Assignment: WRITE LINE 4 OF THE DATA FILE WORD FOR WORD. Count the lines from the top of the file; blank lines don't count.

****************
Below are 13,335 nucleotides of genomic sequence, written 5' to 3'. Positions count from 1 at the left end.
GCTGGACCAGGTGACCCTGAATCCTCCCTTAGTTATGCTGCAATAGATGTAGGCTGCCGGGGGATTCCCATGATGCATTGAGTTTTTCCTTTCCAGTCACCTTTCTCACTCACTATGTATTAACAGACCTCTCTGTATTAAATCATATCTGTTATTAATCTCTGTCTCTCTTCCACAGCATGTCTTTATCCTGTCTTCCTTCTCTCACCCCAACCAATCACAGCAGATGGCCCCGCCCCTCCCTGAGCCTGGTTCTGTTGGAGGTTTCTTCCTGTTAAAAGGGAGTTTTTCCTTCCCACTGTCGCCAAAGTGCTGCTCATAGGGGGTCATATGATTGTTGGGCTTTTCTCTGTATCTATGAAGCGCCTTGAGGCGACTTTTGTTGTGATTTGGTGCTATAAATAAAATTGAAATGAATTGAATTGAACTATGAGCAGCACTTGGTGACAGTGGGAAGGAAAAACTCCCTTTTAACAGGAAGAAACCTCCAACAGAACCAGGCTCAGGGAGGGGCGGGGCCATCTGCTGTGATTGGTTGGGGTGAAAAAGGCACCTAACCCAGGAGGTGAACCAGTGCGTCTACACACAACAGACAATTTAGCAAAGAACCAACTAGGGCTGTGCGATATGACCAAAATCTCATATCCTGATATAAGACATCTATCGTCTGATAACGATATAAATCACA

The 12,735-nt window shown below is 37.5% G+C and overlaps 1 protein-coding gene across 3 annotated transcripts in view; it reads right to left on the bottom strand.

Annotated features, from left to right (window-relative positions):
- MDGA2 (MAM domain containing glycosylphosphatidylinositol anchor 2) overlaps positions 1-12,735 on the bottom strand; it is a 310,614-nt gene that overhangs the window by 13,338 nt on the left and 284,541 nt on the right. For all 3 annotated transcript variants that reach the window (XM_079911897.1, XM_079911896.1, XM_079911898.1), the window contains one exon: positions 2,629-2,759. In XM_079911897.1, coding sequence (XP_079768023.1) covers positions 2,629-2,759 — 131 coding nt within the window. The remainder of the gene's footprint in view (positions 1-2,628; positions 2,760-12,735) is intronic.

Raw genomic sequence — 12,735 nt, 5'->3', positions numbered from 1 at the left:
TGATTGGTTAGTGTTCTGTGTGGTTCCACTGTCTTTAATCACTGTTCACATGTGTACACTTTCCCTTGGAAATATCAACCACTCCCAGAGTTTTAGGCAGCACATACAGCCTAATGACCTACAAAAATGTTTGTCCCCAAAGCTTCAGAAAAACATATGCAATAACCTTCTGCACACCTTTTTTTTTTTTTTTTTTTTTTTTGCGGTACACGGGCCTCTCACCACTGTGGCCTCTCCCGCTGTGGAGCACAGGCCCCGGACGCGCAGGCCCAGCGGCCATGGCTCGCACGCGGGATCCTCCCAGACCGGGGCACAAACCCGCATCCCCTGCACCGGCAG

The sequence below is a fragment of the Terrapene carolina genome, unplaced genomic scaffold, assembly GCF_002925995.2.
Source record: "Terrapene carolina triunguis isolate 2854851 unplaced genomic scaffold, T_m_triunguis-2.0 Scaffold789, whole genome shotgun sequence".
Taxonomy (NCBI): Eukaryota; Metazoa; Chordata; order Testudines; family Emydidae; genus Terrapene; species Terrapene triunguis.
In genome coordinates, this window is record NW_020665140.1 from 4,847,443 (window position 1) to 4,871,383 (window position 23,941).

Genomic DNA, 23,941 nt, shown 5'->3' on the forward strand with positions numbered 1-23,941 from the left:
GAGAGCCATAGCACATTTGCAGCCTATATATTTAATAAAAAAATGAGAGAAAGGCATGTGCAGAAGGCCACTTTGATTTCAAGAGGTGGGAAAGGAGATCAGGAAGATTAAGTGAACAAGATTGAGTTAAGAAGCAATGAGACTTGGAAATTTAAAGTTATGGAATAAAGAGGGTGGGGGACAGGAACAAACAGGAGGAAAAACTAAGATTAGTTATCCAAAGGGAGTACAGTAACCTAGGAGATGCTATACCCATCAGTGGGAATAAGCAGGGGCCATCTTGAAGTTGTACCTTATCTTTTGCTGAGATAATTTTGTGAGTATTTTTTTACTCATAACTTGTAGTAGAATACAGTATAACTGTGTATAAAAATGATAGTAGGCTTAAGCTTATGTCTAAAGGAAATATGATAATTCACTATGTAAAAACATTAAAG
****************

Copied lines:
Annotated features, from left to right (window-relative positions):